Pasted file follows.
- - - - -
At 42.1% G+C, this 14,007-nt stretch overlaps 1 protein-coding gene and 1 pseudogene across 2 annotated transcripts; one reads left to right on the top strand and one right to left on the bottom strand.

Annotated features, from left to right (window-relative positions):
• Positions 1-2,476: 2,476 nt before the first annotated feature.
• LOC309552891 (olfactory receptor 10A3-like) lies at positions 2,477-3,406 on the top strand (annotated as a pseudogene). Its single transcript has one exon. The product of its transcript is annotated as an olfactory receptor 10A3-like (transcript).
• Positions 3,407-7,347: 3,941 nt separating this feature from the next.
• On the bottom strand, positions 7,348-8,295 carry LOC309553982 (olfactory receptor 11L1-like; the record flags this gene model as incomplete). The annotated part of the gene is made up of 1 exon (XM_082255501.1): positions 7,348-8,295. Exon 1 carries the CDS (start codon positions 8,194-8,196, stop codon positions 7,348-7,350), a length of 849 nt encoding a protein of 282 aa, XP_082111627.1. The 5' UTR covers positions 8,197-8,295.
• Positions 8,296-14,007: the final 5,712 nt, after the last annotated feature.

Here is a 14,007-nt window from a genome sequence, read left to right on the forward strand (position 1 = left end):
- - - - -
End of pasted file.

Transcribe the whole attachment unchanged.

At 42.1% G+C, this 14,007-nt stretch overlaps 1 protein-coding gene and 1 pseudogene across 2 annotated transcripts; one reads left to right on the top strand and one right to left on the bottom strand.

Annotated features, from left to right (window-relative positions):
• Positions 1-2,476: 2,476 nt before the first annotated feature.
• LOC309552891 (olfactory receptor 10A3-like) lies at positions 2,477-3,406 on the top strand (annotated as a pseudogene). Its single transcript has one exon. The product of its transcript is annotated as an olfactory receptor 10A3-like (transcript).
• Positions 3,407-7,347: 3,941 nt separating this feature from the next.
• On the bottom strand, positions 7,348-8,295 carry LOC309553982 (olfactory receptor 11L1-like; the record flags this gene model as incomplete). The annotated part of the gene is made up of 1 exon (XM_082255501.1): positions 7,348-8,295. Exon 1 carries the CDS (start codon positions 8,194-8,196, stop codon positions 7,348-7,350), a length of 849 nt encoding a protein of 282 aa, XP_082111627.1. The 5' UTR covers positions 8,197-8,295.
• Positions 8,296-14,007: the final 5,712 nt, after the last annotated feature.

Here is a 14,007-nt window from a genome sequence, read left to right on the forward strand (position 1 = left end):